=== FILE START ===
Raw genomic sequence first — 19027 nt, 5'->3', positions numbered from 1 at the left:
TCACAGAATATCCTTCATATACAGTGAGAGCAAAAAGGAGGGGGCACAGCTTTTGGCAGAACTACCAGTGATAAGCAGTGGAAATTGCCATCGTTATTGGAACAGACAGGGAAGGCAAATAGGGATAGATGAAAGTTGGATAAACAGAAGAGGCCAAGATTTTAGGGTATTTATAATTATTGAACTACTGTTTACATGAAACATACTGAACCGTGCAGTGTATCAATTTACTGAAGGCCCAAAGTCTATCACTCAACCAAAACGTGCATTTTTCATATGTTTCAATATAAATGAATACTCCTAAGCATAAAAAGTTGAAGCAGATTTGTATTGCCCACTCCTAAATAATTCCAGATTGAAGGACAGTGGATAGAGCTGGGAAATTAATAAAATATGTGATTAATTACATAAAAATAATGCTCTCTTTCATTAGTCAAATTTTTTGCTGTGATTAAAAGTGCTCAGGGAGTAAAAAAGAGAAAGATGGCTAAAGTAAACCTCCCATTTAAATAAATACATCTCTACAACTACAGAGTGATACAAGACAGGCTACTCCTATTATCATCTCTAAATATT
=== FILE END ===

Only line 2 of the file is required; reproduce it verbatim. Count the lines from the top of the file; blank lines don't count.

TCACAGAATATCCTTCATATACAGTGAGAGCAAAAAGGAGGGGGCACAGCTTTTGGCAGAACTACCAGTGATAAGCAGTGGAAATTGCCATCGTTATTGGAACAGACAGGGAAGGCAAATAGGGATAGATGAAAGTTGGATAAACAGAAGAGGCCAAGATTTTAGGGTATTTATAATTATTGAACTACTGTTTACATGAAACATACTGAACCGTGCAGTGTATCAATTTACTGAAGGCCCAAAGTCTATCACTCAACCAAAACGTGCATTTTTCATATGTTTCAATATAAATGAATACTCCTAAGCATAAAAAGTTGAAGCAGATTTGTATTGCCCACTCCTAAATAATTCCAGATTGAAGGACAGTGGATAGAGCTGGGAAATTAATAAAATATGTGATTAATTACATAAAAATAATGCTCTCTTTCATTAGTCAAATTTTTTGCTGTGATTAAAAGTGCTCAGGGAGTAAAAAAGAGAAAGATGGCTAAAGTAAACCTCCCATTTAAATAAATACATCTCTACAACTACAGAGTGATACAAGACAGGCTACTCCTATTATCATCTCTAAATATT